HUGE ADVANCES IN DIABETES TECHNOLOGY IN 50 YEARS
DIABETES was still a hidden disease in the 1960s, according to Terry Atkinson, and it was a complicated process to inject insulin each day.
The 57-year-old East Victoria Park resident has lived with type 1 diabetes since he was a toddler.
“Back in the 1960s it was hard because diabetes wasn’t in the news as much, but now type 2 diabetes is out of control,” Mr Atkinson said.
“It was a lot different in the ’60s and ’70s. It was hard to tell people because there would be an instant shock, gasp reaction, so you tended to keep it to yourself.
“I’ve had to avoid sweet things like chocolate and cool drinks because it increases your blood sugar level.
“Back then, it was a long process to give yourself an injection – you needed to boil a glass syringe and it Mr Atkinson was awarded the Kellion Victory Award for living with diabetes for more than 50 years. “My wife Carolyn nominated me,” he said. “I hadn't heard about the award until talking with my specialist a few years ago.
“I'm really glad to receive it because I have lived with diabetes so long.” was quite heavy.
“As a child, I knew I was a little different because I needed insulin injections.
“I accepted it and never let it control me. I continued to play sport and I didn’t want it getting in the way.”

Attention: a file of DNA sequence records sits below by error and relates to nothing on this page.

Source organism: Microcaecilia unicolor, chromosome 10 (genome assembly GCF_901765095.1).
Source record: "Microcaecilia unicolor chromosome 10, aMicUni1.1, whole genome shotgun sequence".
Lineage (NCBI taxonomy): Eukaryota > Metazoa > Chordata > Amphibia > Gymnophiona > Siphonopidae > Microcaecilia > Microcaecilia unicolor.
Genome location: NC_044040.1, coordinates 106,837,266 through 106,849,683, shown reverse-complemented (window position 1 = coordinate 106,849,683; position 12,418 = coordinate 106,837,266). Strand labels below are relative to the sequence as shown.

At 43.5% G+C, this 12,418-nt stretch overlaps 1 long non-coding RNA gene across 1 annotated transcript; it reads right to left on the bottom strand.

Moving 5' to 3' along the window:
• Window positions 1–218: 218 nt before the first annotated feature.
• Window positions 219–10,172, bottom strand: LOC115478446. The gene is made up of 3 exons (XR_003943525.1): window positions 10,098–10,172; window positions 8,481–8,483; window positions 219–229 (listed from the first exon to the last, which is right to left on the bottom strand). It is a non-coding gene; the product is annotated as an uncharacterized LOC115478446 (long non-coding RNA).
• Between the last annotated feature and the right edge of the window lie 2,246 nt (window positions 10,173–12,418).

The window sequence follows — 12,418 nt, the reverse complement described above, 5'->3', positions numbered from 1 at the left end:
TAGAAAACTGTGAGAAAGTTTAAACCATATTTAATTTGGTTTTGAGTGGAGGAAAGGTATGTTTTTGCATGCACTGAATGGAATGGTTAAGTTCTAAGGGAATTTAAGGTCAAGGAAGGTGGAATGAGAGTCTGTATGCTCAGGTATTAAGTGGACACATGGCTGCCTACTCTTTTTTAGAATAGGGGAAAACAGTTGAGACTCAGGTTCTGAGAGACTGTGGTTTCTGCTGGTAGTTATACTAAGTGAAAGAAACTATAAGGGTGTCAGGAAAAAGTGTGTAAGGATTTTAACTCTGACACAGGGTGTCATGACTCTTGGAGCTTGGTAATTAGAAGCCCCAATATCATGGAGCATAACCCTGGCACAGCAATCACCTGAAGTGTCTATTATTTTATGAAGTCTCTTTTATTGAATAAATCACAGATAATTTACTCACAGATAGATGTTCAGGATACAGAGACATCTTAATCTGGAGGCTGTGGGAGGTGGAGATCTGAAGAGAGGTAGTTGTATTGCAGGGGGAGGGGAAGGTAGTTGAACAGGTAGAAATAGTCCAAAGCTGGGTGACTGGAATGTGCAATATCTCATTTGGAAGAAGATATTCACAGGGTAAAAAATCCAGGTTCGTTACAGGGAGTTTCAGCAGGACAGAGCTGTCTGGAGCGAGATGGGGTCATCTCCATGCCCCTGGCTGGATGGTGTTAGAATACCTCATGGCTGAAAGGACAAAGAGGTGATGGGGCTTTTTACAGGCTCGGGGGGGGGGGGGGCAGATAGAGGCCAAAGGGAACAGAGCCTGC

Mr Atkinson said advancements in the 1980s made life much easier for him.
“With disposable syringes, these days I can be sitting at a restaurant and give myself a quick jab,” he said.
Diabetes WA health services general manager Deborah Schofield said diabetes technology had progressed remarkably over the past 50 years.
“Blood glucose meters have become smaller, smarter and quicker and can now interact with smartphone apps and computers,” she said.
“We now have Continuous Glucose Monitoring (CGM) which has evolved over the past 15 years to give us versatile, reliable devices that monitor the course of blood glucose fluctuations in real time and provide interactive feedback to the person living with diabetes.
“Exciting next steps being taken are the technology of CGM integrating with insulin pumps, which opens the field for automated closed-loop control, known as the artificial pancreas.
“In other words, a system which can mimic the pancreas more closely, rather than putting this burden on the individual.”
Terry Atkinson has lived with diabetes for more than 50 years.